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Mortal enemies, united

Could Ian Paisley and Martin McGuinness possibly share power in Northern Ireland?

January 02, 2007|Ted Smyth | TED SMYTH participated in the peace process as an Irish diplomat in the 1970s and 1980s, including as an advisor on Northern Ireland to former Republic of Ireland Prime Minister Garret FitzGerald.

FOR THOSE Americans who despair of peace between Israelis and Palestinians or between Shiites and Sunnis in Iraq, there is proof in Northern Ireland that such ancient hatreds can be overcome: Ian Paisley and Martin McGuinness, once mortal enemies, are on a historic path to become, respectively, leader and deputy leader of a power-sharing government in that long-divided land.

Even in 2007, after years of halting peace negotiations and on-again, off-again deals, it is still stunning to think that these two men could end up working together in one government -- that Paisley, the firebrand Protestant preacher who has ranted against Catholics and Irish unification for more than 50 years, could possibly agree to enter a coalition with a former leader of the Irish Republican Army, one of the world's most notorious terrorist organizations.

The deal has yet to be finalized, but Rev. Paisley has already agreed in principle, saying that he would will indeed become first minister if and when McGuinness' Sinn Fein party pledges its support for the Northern Ireland police (with which Sinn Fein's military wing, the IRA, was at virtual war for decades).

Sinn Fein, for its part, is clearly preparing to endorse the police, and last Friday the party's executive council agreed to hold a special convention this month to propose a motion on the subject.

Compromise is a dirty word in Northern Ireland, and both Paisley's Democratic Unionist Party and Sinn Fein have in the last three years become the two largest parties by attacking the power-sharing compromises of moderate leaders such as David Trimble and John Hume, who received the Nobel Peace Prize in 1999.

So why are Paisley and Sinn Fein now apparently prepared to compromise? There is no simple answer, but the people of Northern Ireland are war-weary and appear to realize, after nearly 4,000 deaths since 1969 and terrible suffering, that neither side can prevail.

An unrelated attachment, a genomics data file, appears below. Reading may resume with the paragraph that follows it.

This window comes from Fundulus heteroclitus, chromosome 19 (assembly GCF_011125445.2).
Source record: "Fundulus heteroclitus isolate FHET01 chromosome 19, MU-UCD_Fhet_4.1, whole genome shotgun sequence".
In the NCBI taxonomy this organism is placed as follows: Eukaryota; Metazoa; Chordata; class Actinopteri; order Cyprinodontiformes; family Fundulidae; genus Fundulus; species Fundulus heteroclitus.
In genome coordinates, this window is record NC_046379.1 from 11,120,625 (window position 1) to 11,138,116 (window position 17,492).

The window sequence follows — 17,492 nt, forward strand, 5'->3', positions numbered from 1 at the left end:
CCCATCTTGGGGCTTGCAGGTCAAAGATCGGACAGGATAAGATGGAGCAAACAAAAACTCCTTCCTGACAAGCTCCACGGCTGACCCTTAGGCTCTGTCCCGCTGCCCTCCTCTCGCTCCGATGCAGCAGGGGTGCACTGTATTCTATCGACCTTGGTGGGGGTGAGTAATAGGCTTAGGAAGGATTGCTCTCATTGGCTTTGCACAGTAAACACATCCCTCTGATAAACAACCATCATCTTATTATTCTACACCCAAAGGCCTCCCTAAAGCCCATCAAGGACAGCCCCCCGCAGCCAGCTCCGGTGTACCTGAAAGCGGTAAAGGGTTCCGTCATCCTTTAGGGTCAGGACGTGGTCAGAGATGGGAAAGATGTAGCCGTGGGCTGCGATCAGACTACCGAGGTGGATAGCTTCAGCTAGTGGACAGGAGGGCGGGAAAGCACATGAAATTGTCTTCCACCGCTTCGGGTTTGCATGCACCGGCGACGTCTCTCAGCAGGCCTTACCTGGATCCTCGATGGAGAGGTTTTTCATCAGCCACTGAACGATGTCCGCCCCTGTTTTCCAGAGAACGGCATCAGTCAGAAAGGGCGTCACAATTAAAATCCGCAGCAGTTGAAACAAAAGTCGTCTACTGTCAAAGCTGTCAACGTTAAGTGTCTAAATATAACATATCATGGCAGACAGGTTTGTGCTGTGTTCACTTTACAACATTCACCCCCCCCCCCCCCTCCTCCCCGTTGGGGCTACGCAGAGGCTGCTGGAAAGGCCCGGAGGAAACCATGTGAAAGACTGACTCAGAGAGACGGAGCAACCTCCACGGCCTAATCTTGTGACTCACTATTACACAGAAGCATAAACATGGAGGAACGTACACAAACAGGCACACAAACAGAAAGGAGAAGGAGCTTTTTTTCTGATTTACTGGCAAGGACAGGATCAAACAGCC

Second, a crucial breakthrough occurred last year when the IRA, after many false starts, finally decommissioned its weapons. Once the destruction of the weapons was verified by independent monitors, the last major obstacle to serious negotiations was removed.

Third, Britain's Tony Blair and Ireland's Bertie Ahern have consistently refused to restore government to the parties in Belfast unless the two sides -- loyalist and nationalist -- share power. They've also said that if there is no deal by next March, the 108 politicians and their advisors in the Belfast Assembly will not only lose their salaries and generous allowances, they probably will be faced with joint rule from London and Dublin.

And finally, at the ripe old age of 80, Paisley faces a stark personal choice: Does he want to be remembered only by history as an uncompromising obstacle to peace, or does he want to crown his career by becoming leader of Northern Ireland?

Despite all those arguments for compromise, Paisley and McGuinness still have a tough job in the next two months convincing enough of their followers that power-sharing with the enemy does not mean selling out. The writer Brendan Behan once joked that the first item on the Irish political agenda is always "the split" -- and Paisley and McGuinness will desperately want to avoid the sort of internal splits that were disasters in the past, such as the IRA split in 1969 and the frequent splits on the loyalist side.

So far, Sinn Fein and the IRA have been skillful in marginalizing the remaining IRA extremists and die-hards. While endorsement of the police is still contentious (many republicans still blame them for earlier killings of Roman Catholic residents, either directly or through Protestant paramilitary forces), the fact is that the Northern Ireland police force is one of the most reformed in the world, and a recent poll showed that even 80% of nationalists accept it.

For his part, Paisley is facing down fundamentalist dissidents in the Democratic Unionist Party who have vivid memories of atrocities ordered by McGuinness' IRA. Yet the odds are that Paisley will prevail within his own party for one simple reason: Unlike all previous loyalist compromisers, he doesn't have a Paisley on his flank to undermine him.

The next step is for Sinn Fein to convene a national convention later this month to accept the proposals on the police. This would be followed by elections to the new Northern Ireland Assembly on March 7. If all goes according to plan, the long-standing fomenter of anti-Catholic and anti-Irish bigotry will on March 26 share the leadership of Northern Ireland with a former IRA terrorist.

If they both use their extraordinary political skills to find common ground, the coalition should survive and stand as a tribute to the painstaking diplomacy of all those from Ireland (North and South), Britain and the United States who worked for decades to make peace possible.

The peacemakers in the Middle East should take heart.

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